You have to plug the thing in physically, choose your sonic poison, and then wait until all those albums slot themselves into your library, lighting up the 2.5-inch QVGA LCD display with their little postage-stamp artwork offerings. 

But the true beauty is that once loaded, those files are not going anywhere; glorious albums in a long and colorful alphabetical row ready to be devoured. Nirvana's Nevermind will not be thwarted by guest Wi-Fi networks, Alexa misunderstandings, Spotify Free playlists, ads, Bluetooth dropouts, app updates, an incoming phone call, a Google notification or an important email. 

Rarely will your access to music fall foul of battery-life issues either – my iPod classic still comfortably lasts 30-40 hours on a full charge. 

iPods and lossy MP3 files: blight or boon to music?

iPod Classic 6th gen.

(Image credit: TechRadar)

The elephant in the room where the iPod is concerned has long been the thorny issue of resolution. Did Apple kill sound quality with the iPod? While Time Cook's behemoth certainly didn't do the detail within your music collection any favors (as it watched you gleefully load up your players with lossy files) the argument is one of accessibility. 

You didn't have to wait hours or sacrifice much storage for that album to arrive. You plugged it into a friend's computer, you supped from various different iTunes libraries, and you even (whisper it) used BitTorrent or other file movers once or twice – call it capricious youth. And not to over-egg the pudding, but you really can take so many of those tracks on road trips. 

Remember carrying CD wallets on public transport, which separated your delicate discs using transparent sleeves? I do, those were my work tools. I discarded the cases to ease the load on my back because a CD without a case weighs just 16g – useful to know.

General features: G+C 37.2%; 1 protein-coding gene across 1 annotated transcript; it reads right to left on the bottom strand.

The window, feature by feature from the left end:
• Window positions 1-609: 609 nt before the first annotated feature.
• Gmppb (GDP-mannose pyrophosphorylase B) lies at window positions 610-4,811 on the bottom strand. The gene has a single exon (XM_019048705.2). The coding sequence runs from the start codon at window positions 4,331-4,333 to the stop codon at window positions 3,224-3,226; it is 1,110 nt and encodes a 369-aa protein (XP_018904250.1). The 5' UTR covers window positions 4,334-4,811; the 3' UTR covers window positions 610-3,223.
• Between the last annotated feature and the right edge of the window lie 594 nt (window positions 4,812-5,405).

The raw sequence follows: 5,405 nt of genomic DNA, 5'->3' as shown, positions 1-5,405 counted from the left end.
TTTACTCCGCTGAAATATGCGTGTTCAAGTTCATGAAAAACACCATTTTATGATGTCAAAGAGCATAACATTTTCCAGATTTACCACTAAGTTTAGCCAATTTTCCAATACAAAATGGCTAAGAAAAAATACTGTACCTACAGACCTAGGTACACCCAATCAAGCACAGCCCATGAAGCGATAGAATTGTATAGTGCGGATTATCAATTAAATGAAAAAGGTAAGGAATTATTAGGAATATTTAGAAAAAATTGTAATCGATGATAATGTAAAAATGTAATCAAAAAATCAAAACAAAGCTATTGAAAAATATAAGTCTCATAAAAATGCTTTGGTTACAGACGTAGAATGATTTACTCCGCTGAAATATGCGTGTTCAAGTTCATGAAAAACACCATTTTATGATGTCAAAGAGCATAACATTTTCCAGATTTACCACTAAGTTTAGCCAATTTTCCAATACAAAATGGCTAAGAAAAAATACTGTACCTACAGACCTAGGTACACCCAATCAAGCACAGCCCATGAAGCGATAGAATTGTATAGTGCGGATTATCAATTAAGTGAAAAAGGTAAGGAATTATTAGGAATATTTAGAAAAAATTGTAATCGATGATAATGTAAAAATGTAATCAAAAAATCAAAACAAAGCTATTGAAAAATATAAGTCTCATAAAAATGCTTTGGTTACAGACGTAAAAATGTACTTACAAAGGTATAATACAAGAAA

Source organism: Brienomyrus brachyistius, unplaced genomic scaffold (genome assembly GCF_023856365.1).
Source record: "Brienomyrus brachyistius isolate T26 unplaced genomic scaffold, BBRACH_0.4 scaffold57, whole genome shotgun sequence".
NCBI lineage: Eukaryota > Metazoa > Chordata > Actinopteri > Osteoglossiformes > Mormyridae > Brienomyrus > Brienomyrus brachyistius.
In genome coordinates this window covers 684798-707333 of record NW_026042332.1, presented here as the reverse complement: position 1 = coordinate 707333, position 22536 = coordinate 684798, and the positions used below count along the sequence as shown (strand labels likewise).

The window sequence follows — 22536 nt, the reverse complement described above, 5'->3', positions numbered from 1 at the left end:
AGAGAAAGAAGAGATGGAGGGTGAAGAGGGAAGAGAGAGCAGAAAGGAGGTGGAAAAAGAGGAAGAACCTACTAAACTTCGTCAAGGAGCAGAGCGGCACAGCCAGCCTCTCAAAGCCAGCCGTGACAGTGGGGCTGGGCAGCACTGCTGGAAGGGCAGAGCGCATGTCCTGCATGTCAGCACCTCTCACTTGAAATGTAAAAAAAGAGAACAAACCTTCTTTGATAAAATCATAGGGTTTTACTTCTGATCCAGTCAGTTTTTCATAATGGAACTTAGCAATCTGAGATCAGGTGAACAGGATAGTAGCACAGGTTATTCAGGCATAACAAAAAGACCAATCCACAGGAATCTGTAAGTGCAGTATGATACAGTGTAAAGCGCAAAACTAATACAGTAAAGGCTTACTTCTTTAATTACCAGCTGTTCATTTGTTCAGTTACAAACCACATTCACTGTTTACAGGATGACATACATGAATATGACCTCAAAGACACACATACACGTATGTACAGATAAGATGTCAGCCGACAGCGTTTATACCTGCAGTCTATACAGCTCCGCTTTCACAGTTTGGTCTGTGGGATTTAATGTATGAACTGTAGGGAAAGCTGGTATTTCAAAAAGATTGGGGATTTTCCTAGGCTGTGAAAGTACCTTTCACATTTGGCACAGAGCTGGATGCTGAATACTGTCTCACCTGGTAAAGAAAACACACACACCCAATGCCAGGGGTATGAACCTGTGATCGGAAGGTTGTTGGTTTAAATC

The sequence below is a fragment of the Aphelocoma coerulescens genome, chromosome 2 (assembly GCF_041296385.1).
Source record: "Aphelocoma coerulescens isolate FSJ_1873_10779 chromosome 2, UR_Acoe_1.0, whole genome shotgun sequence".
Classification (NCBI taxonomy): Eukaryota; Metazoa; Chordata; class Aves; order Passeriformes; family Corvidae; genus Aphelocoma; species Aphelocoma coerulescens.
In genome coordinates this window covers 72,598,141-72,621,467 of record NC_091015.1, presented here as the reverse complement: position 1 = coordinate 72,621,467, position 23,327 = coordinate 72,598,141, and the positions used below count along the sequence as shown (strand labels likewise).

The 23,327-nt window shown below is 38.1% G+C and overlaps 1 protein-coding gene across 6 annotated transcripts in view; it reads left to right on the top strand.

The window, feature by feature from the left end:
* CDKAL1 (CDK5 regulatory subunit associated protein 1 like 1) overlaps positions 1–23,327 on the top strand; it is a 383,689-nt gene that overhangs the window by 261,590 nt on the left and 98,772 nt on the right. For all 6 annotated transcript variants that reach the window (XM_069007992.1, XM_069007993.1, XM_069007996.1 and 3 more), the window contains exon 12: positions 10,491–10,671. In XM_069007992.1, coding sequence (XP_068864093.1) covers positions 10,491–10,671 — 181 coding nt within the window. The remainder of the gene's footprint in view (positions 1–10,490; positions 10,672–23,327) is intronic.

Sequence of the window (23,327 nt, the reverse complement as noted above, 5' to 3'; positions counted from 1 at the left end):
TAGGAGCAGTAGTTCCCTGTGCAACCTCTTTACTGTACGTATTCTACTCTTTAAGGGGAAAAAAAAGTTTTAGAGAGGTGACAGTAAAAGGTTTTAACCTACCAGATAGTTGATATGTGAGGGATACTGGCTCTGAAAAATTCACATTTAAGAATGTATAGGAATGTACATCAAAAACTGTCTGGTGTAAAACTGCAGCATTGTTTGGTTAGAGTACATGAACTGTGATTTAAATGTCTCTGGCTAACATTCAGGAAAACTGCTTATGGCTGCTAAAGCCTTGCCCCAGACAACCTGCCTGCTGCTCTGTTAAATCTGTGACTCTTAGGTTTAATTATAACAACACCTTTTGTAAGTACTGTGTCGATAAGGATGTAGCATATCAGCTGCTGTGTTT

Now, the leading edges of notes aren't as forthcoming, pleasing or impactful in an MP3 file as they are in 16-bit/44.1kHz CD quality, but an iPod classic weighs 140g – roughly equivalent to 8.75 CDs. And with an iPod, you can tote an awful lot more than that… 

"Music has always been part of our core at Apple, and bringing it to hundreds of millions of users in the way iPod did impacted more than just the music industry – it also redefined how music is discovered, listened to, and shared," said Greg Joswiak, Apple's SVP of Worldwide Marketing, in the release announcing the iPods demise, adding, "Today, the spirit of iPod lives on."

I agree wholeheartedly with the first bit, Greg, but I have to tell you that my iPod actually lives on in more than just spirit. Yes, even teen spirit. 

Becky Scarrott
Audio Editor

Becky became Audio Editor at TechRadar in 2024, but joined the team in 2022 as Senior Staff Writer, focusing on all things hi-fi. Before this, she spent three years at What Hi-Fi? testing and reviewing everything from wallet-friendly wireless earbuds to huge high-end sound systems. Prior to gaining her MA in Journalism in 2018, Becky freelanced as an arts critic alongside a 22-year career as a professional dancer and aerialist – any love of dance starts with a love of music. Becky has previously contributed to Stuff, FourFourTwo and The Stage. When not writing, she can still be found throwing shapes in a dance studio, these days with varying degrees of success.